"There is that cycle everywhere. You have the parish rule with the GAA, so you can't just recruit players like in the rugby. There comes a time when you don't have a lot of men in their early 20s so your team goes down a bit. Ten years later you could have an influx of guys again, that is the way it goes.

"I eventually finished up with the GAA and went back to the rugby again. I have been back involved in the rugby for about the last 10 years."

Noonan's two sons Derrick and Garreth both played GAA and rugby, while daughter Martha is a camogie enthusiast and his wife also has a massive interest in rugby.

"I am a sportsman at heart, I played hurling, football, soccer and rugby. I am a jack of all trades and master of none," said Noonan.

Noonan dreams of Bruff returning to somewhere near the summit of the All-Ireland League but they have lots of hard work to get through to even get out of Division 2C.

Bruff are third in the bottom tier heading into the Christmas break. They have lost twice this season but their comprehensive 24-7 win over Limerick rivals Thomond at Kilballyowen Park means just five points separate themselves and leaders Ballina.

"The lads had a good win last Friday night, they beat our local rivals Thomond," said Noonan.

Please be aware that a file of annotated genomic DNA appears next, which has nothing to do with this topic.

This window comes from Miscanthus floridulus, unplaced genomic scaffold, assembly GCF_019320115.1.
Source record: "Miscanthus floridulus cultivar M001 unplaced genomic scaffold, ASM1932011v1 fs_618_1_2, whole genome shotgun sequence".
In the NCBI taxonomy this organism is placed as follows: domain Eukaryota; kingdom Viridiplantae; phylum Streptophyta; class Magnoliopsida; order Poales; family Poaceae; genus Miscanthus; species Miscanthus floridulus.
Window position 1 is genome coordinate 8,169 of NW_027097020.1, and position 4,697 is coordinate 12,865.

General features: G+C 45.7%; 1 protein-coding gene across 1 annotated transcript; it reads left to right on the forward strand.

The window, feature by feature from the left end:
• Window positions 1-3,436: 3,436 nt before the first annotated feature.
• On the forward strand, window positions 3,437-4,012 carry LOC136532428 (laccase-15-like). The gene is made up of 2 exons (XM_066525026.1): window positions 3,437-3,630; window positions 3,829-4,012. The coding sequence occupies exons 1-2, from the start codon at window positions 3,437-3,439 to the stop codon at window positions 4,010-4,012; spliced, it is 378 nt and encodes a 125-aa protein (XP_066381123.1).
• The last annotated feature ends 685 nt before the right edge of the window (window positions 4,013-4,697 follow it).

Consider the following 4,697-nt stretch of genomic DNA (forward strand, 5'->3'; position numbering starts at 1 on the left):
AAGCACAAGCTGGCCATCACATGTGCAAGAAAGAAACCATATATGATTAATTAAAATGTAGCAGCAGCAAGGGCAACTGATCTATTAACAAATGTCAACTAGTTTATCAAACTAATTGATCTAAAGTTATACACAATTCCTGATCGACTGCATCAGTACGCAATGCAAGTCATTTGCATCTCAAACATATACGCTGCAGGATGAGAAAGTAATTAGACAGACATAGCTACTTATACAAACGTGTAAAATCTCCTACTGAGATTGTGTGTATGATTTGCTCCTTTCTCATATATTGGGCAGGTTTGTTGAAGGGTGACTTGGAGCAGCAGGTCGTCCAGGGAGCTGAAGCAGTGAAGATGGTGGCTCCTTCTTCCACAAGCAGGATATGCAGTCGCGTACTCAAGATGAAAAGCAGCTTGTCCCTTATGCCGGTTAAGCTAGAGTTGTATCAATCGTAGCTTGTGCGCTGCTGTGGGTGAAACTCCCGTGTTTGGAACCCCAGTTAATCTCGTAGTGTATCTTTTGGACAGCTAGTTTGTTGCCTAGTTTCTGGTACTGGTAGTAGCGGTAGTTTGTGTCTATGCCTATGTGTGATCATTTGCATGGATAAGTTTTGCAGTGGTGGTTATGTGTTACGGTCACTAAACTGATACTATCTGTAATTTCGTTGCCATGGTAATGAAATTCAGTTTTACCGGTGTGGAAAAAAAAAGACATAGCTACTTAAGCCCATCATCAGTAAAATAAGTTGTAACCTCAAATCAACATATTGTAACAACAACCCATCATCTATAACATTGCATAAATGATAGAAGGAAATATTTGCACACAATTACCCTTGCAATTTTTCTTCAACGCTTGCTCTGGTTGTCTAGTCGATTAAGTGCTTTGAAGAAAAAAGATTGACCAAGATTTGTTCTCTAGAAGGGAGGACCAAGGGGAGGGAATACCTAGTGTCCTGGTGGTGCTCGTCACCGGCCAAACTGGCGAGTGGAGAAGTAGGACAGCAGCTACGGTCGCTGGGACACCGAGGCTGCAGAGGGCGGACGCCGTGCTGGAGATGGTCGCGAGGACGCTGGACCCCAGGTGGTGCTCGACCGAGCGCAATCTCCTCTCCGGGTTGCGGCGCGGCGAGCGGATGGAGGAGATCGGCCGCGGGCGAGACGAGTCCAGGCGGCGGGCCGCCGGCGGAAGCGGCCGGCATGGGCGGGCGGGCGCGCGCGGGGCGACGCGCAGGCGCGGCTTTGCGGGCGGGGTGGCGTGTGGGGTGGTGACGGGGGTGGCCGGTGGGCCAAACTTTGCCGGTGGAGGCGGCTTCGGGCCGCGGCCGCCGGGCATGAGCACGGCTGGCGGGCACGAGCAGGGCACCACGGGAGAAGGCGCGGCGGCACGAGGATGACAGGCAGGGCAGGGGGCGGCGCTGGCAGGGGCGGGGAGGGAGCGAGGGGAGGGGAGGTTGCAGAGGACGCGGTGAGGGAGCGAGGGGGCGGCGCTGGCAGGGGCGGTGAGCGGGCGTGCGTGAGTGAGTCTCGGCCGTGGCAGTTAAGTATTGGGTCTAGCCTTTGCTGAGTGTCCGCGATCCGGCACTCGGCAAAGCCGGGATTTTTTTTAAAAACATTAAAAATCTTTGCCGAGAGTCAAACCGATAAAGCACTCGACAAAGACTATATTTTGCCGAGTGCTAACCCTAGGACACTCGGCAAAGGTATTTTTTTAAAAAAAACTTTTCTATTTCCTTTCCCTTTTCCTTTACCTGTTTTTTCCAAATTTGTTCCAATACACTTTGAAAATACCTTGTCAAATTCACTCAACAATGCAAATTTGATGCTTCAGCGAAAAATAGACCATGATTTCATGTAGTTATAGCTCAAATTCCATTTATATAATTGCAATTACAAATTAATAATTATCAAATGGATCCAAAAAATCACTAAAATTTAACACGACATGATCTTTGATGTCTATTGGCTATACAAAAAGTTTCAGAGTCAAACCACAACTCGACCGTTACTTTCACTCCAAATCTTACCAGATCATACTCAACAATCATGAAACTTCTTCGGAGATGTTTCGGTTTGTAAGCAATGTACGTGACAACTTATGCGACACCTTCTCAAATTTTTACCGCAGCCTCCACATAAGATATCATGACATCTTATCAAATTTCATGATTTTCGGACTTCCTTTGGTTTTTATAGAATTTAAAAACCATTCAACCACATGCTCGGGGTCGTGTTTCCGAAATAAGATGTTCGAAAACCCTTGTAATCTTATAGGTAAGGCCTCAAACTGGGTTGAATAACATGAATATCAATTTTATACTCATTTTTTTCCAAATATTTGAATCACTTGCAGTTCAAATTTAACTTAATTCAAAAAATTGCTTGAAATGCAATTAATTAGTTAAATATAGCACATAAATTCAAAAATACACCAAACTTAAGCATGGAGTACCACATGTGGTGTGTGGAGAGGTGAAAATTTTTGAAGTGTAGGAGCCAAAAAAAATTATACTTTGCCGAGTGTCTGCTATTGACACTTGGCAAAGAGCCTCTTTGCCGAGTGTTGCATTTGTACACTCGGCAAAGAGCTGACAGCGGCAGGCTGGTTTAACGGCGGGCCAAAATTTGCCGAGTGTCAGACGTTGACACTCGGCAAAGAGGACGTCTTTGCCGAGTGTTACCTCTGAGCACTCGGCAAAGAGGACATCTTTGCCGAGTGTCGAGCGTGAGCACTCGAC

"We are hoping to get into the top two and try and get promoted back up. One team goes up automatically, the second gets a play-off.

"Five years ago we were in Division 1B but we slid down the tables a bit. A lot of the players did their final exams and went all over the world to get jobs. A few retired too."

Meanwhile, the youngsters in the club have massive role models to look up to and they don't get much bigger than former Irish international and Lions tighthead prop John Hayes.

Hayes went on two Lions tours, notched 105 caps for his country while amassing 212 appearances for Munster before he retired after a 24-9 win over Connacht at Thomond Park on St Stephen's Day in 2011.

Now Hayes gives back to the club where it all began for him. He is part of the rugby committee in Bruff while he also acts as a scrum coach for the senior team.

He is a permanent fixture on the training ground, passing on all of his experience to the next generation coming through the club which gave him a pathway into professional rugby and so many glorious days in the red of Munster and the green of Ireland.

"John is on the rugby committee and he helps out with the scrummaging. He was on Newstalk's Off the Ball show when they did their show from Bruff recently. John and his wife were interviewed for one hour," said Noonan.

"He comes up to the rugby committee, not the actual club committee, there is a separate rugby committee that meets once a month.

"He gives advice and helps out with the scrum coaching as well. It's great to have someone like that around."

The value of having someone like Hayes and his wife Fiona Steed, also a former Irish international, involved in the club ensures that it won't be long before Bruff RFC is back competing for honours.

The club has made a huge contribution to Munster over the years and with dedicated people involved at all levels it looks set to continue that for many generations ahead.